We found an exposure-response association between NOx at the residence and risk for brain cancer, which was almost doubled for people living close to a street with high traffic density. In general, the causes of brain cancer remain unknown, although high-dose ionizing radiation and certain genetic syndromes are established risk factors . These, however, seem unlikely to be associated with air pollution at the residential address. A previous study in Denmark indicated a higher risk for brain cancer in association with agricultural class and higher income . These factors are probably inversely associated with air pollution from traffic in Denmark, and, if they were risk factors for brain tumors, we would expect any confounding to have decreased the IRR for brain cancer in association with air pollution. There is growing experimental evidence that ultrafine particles can reach the brain both via the systemic circulation through the blood-brain barrier and via the olfactory neuronal pathway [3, 5], causing an inflammatory response [43, 44]. Further, a recent study showed that exposure to diesel engine exhaust causes functional changes in the human brain indicating cortical stress response . Boeglin et al.  showed an ecological association between emissions of volatile organic compounds and brain cancer incidence rates at county level in the USA; but a large cohort study with individual adjustment for potential confounders showed that people who lived in metropolitan areas with higher air pollution levels measured at routine monitoring network stations did not have a higher risk for death from brain cancer . Although our study is smaller, it has several advantages, including individual exposure assessment, thus accounting for within-city variations in air pollution concentrations, which might explain the difference in results. Furthermore, we studied brain cancer incidence, whereas the US study measured mortality. If survival after brain cancer differs in different metropolitan areas and survival correlates with air pollution levels, the results of a mortality study would differ from those of a study of incidence. We recommend that studies be conducted to replicate our finding of an increased incidence of brain cancer in association with individual-level exposure to air pollution.
We found a borderline significantly increased risk for liver cancer associated with traffic within 200 m of the residence, after adjustment for relevant confounders, although there was no significant association with NOx levels. There is consistent evidence that liver cancer is associated with tobacco smoking . One of the few previous epidemiological studies on ambient air pollution and liver cancer was a retrospective cohort study, which showed an increased risk in urban bus drivers and tramway employees . Mucociliary clearance of particles deposited in the airways usually leads to gastrointestinal exposure due to swallowing, and, in experimental studies, intragastric exposure of animals to diesel exhaust particles induced oxidative stress and DNA damage in the liver . In addition, particles translocated to the circulation accumulated in Kupfer cells in the liver, with very slow elimination and further potential oxidative stress .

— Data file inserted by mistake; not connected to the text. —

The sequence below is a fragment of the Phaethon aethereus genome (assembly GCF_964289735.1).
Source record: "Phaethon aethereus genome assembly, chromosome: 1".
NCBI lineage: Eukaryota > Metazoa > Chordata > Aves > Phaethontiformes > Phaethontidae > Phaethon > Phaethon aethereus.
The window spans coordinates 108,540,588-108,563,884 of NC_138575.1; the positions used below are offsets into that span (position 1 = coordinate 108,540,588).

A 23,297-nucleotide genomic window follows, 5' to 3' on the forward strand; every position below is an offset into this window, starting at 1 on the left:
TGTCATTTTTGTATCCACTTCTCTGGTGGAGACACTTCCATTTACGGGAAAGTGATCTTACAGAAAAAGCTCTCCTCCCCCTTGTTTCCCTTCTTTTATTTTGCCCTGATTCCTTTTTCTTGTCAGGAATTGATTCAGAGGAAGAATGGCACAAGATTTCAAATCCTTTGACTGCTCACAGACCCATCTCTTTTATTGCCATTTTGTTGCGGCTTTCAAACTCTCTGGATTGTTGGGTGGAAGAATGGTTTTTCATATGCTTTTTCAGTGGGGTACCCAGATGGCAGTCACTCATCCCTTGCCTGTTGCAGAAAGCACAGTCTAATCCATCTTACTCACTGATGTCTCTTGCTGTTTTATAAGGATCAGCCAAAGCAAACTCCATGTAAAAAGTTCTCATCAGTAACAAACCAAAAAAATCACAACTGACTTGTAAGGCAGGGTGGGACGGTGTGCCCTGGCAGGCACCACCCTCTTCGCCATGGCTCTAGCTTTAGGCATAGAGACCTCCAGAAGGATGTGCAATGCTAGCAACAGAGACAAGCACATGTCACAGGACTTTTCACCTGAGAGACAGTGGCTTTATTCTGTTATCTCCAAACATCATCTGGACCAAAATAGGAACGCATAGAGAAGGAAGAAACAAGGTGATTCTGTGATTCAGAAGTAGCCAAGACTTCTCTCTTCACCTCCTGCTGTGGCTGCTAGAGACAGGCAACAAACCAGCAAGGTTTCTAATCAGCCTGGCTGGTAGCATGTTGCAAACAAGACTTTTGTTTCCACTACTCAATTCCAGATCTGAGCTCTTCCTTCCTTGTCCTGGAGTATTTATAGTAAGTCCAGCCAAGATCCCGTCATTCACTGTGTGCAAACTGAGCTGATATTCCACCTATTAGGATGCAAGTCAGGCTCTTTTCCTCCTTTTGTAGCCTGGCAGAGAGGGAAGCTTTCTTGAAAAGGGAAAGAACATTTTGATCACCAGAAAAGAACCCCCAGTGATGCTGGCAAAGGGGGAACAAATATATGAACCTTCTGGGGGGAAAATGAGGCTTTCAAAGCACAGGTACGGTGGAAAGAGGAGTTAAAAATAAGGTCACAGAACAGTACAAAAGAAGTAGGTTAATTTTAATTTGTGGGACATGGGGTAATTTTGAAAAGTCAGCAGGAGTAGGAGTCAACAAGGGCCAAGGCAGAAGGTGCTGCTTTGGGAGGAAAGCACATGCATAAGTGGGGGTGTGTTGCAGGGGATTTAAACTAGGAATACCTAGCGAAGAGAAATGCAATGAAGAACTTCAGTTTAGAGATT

Our study also showed that the risk for kidney cancer increased with NOx concentration at the residence. Several studies of occupational groups, such as transport workers, drivers, policemen, metal foundry workers, and gasoline service station workers exposed to gasoline vapors, engine exhaust, PAHs, and other air pollutants, have indicated weakly increased risks for kidney cancer [15, 16, 26], although the literature is neither consistent  nor conclusive . The indication in the present study of an association between ambient air pollution at the residence and risk for kidney cancer in a general population should be confirmed before conclusions can be drawn.
Our study showed a weak, insignificant association between traffic-related air pollution and risk for breast cancer. A recent study in Montreal, Canada, showed that the risk for breast cancer was associated with NO2 concentrations at the residence , and a study in New York, USA, indicated an association between early-life exposure to air pollution at the residence and risk for this cancer . PAH-induced breast tumor mutations might explain any link between air pollution and risk for breast cancer .
Previous studies have shown associations between risks for upper aerodigestive tract cancers and indoor fuel combustion  and occupational exposure to engine exhaust [15–18], and our study also indicated a possible association between ambient traffic-related air pollution and cancers of the buccal cavity and pharynx, although the result was insignificant.
Our results showed a weak, insignificant association between traffic-related air pollution and bladder cancer. The evidence of an association between ambient air pollution and bladder cancer in the general population is not conclusive [19, 20, 30].
Benzene at relatively high occupational concentrations is a known leukemogen, and a few studies have suggested that ambient concentrations near point sources  and near traffic  might be associated with risks for hematological cancers, whereas other studies found no such association [53, 54]. The exposure of the general population to benzene is much lower than the lowest effect level seen in studies of occupational exposure, so that any related risk for leukemia in the general population would probably not be detectable with current methods . Our results are in accordance with this notion.
Although we found associations between NOx concentration and the risks for some cancers, NOx is an indicator of vehicle engine exhaust, which is a complex mixture of many carcinogenic and mutagenic chemicals . The NOx concentration correlates closely with that of particulate matter, especially the ultrafine fraction emitted from diesel engines in Danish streets . Although it is difficult to disentangle the effects of single air pollutants in epidemiological designs, particulate matter from traffic emissions appears to be the most important determinant of cancer risk. Ultrafine particles have a large surface area and contain absorbed PAHs, transition metals and other substances, which cause oxidative stress, inflammation and direct and indirect genotoxicity [56, 57]. Further, there is evidence that ultrafine particles can translocate from the airways to other organs , which might explain our finding of higher risks for cervical and brain cancer in cohort members living at residences with high levels of traffic-related air pollution.